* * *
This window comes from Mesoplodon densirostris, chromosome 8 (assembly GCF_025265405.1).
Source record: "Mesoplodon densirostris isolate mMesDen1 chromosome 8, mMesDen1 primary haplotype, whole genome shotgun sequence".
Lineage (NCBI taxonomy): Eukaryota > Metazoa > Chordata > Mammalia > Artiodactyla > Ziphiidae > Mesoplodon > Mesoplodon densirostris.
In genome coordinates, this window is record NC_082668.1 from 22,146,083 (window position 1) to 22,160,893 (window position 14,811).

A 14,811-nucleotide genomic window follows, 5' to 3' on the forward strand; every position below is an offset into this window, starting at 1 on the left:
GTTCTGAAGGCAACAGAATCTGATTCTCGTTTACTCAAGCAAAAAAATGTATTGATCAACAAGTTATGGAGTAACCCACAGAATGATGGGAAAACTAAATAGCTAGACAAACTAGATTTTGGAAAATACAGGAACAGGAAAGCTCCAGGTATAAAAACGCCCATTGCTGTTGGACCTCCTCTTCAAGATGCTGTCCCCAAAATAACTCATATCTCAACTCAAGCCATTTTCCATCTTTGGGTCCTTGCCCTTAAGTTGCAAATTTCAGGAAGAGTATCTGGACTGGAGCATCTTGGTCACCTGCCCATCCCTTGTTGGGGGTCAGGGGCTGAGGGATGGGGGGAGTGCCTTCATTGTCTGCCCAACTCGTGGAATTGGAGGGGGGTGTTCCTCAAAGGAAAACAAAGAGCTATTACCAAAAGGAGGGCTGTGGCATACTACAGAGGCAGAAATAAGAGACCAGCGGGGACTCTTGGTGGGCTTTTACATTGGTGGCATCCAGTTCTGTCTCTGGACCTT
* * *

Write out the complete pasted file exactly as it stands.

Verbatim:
This window comes from Mesoplodon densirostris, chromosome 8 (assembly GCF_025265405.1).
Source record: "Mesoplodon densirostris isolate mMesDen1 chromosome 8, mMesDen1 primary haplotype, whole genome shotgun sequence".
Lineage (NCBI taxonomy): Eukaryota > Metazoa > Chordata > Mammalia > Artiodactyla > Ziphiidae > Mesoplodon > Mesoplodon densirostris.
In genome coordinates, this window is record NC_082668.1 from 22,146,083 (window position 1) to 22,160,893 (window position 14,811).

A 14,811-nucleotide genomic window follows, 5' to 3' on the forward strand; every position below is an offset into this window, starting at 1 on the left:
GTTCTGAAGGCAACAGAATCTGATTCTCGTTTACTCAAGCAAAAAAATGTATTGATCAACAAGTTATGGAGTAACCCACAGAATGATGGGAAAACTAAATAGCTAGACAAACTAGATTTTGGAAAATACAGGAACAGGAAAGCTCCAGGTATAAAAACGCCCATTGCTGTTGGACCTCCTCTTCAAGATGCTGTCCCCAAAATAACTCATATCTCAACTCAAGCCATTTTCCATCTTTGGGTCCTTGCCCTTAAGTTGCAAATTTCAGGAAGAGTATCTGGACTGGAGCATCTTGGTCACCTGCCCATCCCTTGTTGGGGGTCAGGGGCTGAGGGATGGGGGGAGTGCCTTCATTGTCTGCCCAACTCGTGGAATTGGAGGGGGGTGTTCCTCAAAGGAAAACAAAGAGCTATTACCAAAAGGAGGGCTGTGGCATACTACAGAGGCAGAAATAAGAGACCAGCGGGGACTCTTGGTGGGCTTTTACATTGGTGGCATCCAGTTCTGTCTCTGGACCTT